There are a lot of misconceptions amongst many people with regards to bail, its essence, and proceedings to be specific. In this brief article we will unpack and clear up some of the issues with regards to criminal bails.
Many people are under the impression that the commencement of all criminal case proceedings must begin with an arrest, this is the first point we will deal with before we get to the dynamics of bails.
According to Section 38 (1) of the criminal Procedure Act 51 of 1977 (as amended), arrest is but one of the ways of securing the attendance of an accused in Court. The other ways are Summons, written Notice to Appear or an Indictment.
It is therefore according to specific circumstances of each case on whether to effect arrest or summon an accused to appear in Court on a certain date to answer to the allegations. Therefore, not all situations require that an accused be arrested, but where there is reasonable belief that the accused may abscond or turn fugitive against the hand of justice.
That being the case, where an accused has been arrested and is in police custody, such accused must be brought for a formal appearance in Court within 48 hours (excluding weekends and public holidays). Here is where the dynamics of bail play and we wish to highlight these.
Firstly, bail is available for application to every arrested person, and it ought to be considered upon arrest. Depending on the seriousness of the offence, circumstances of the case and criminal profile of the accused, the police or the State Prosecutor may consent to bail of an accused in the holding cells before the first formal appearance in Court.
In terms of section 59 the accused may apply for police bail once arrested and charged, if the offence is not one provided under Part II or Part III of Schedule 2. These are less serious offences such as common assault or theft of goods of minimal value.
Under Section 59A, an authorised Prosecutor may consent to bail of an accused who is in custody if such offence is under Schedule 7.
These offences are a bit more serious than those under which the police may grant bail. Schedule 7 offences include theft, robbery and fraud that does not exceed R20 000, culpable homicide, assault GBH etc.
Bail for more serious offences under Schedule 5 and 6 may only be applied for under a formal application in Court within 48 hours of arrest. Depending on the criminal profile of the accused, interests of justice, any exceptional circumstances and the seriousness of the charge, the Prosecutor may oppose the granting of bail to the accused, with reasons.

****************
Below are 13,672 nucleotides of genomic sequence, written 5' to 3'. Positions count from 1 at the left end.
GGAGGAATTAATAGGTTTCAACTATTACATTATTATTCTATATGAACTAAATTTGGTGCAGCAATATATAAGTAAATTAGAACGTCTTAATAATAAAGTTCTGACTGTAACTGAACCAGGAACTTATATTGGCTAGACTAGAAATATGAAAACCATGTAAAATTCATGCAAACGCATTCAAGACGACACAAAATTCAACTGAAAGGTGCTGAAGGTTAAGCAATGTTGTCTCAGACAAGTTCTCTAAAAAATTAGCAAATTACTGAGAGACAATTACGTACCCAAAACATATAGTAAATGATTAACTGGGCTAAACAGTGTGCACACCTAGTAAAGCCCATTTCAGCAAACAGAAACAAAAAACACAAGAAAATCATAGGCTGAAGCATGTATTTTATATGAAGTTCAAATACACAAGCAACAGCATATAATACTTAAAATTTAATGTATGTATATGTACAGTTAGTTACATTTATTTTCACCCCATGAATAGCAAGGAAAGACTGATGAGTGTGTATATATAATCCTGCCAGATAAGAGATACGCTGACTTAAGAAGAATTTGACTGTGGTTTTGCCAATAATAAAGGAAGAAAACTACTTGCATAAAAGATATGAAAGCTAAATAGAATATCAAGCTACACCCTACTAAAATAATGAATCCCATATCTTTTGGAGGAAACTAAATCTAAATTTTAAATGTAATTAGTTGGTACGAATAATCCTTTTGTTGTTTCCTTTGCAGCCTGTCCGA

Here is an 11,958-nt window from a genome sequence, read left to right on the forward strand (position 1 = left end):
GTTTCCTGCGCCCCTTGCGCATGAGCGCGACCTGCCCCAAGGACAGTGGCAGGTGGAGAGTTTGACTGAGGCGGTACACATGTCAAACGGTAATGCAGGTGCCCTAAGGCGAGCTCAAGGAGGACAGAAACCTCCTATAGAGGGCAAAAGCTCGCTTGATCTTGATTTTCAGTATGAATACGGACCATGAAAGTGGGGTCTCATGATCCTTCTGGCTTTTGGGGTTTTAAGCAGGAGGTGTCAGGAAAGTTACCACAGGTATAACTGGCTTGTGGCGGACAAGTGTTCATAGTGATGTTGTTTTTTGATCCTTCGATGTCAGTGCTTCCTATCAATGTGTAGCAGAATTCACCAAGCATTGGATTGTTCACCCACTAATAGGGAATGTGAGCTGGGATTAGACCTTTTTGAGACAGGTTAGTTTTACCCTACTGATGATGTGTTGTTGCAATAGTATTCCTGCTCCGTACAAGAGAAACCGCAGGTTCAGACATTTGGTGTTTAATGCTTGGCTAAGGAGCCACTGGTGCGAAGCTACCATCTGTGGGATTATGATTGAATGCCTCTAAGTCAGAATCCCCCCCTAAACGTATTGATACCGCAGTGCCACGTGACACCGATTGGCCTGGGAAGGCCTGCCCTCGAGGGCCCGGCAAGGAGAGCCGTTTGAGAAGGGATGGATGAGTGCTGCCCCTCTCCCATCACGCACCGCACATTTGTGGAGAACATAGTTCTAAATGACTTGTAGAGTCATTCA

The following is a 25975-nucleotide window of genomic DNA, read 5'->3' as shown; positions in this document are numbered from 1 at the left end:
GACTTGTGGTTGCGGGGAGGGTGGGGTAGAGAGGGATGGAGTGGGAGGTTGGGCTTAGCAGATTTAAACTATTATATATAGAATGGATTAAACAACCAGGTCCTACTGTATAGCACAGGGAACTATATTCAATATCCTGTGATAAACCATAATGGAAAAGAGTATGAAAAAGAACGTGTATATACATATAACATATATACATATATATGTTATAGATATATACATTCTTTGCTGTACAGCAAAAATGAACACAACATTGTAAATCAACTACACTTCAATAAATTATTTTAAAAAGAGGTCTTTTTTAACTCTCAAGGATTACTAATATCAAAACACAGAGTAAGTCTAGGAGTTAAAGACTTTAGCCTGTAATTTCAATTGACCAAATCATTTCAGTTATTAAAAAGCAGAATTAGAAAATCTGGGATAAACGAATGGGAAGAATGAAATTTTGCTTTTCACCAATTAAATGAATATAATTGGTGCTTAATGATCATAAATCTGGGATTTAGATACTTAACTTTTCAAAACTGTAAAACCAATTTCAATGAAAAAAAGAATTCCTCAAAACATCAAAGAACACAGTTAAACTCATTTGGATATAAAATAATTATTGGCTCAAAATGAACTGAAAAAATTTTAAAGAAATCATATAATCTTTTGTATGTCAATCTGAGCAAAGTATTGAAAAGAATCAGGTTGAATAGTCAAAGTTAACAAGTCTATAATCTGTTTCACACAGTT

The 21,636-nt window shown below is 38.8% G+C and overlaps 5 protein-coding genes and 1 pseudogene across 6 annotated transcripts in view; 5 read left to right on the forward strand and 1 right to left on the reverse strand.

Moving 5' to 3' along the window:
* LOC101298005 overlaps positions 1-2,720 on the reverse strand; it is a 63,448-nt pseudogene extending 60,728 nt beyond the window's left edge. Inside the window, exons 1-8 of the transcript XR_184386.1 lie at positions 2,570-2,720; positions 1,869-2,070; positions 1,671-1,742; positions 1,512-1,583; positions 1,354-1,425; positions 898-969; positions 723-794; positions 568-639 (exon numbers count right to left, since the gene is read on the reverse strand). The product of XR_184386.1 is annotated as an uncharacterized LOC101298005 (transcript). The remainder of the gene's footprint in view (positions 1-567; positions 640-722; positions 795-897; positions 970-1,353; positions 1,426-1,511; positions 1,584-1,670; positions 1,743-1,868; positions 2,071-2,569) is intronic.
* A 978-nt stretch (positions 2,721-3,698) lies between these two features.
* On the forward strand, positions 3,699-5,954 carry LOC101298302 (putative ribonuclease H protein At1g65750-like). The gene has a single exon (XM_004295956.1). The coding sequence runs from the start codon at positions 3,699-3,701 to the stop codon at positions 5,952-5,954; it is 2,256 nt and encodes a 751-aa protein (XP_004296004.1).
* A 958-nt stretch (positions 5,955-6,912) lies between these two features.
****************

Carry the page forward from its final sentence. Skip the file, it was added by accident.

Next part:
This is where the accused needs to secure the assistance of capable attorneys to motivate for the granting of bail with or without conditions.
Secondly, being granted bail or not does not mean one is guilty or not in the case. Bail is only a form of security or assurance that the accused will attend Court proceedings until the matter is finalised, which may end up in a guilty or not guilty verdict. However, the factors below play a huge role on whether bail is granted or not;
Our Criminal Law department handles cases with diligence, vigor, carefulness, and experience. Criminal consequences of the justice system may be dire, and we take that in serious light. We fight for the rights and best interests of our clients.
Contact us for comprehensive and memorable assistance.
The information contained in this site is provided for informational purposes only, and should not be construed as legal advice on any subject matter. One should not act or refrain from acting on the basis of any content included in this site without seeking legal or other professional advice. The contents of this site contain general information and may not reflect current legal developments or address one’s peculiar situation. We disclaim all liability for actions one may take or fail to take based on any content on this site.
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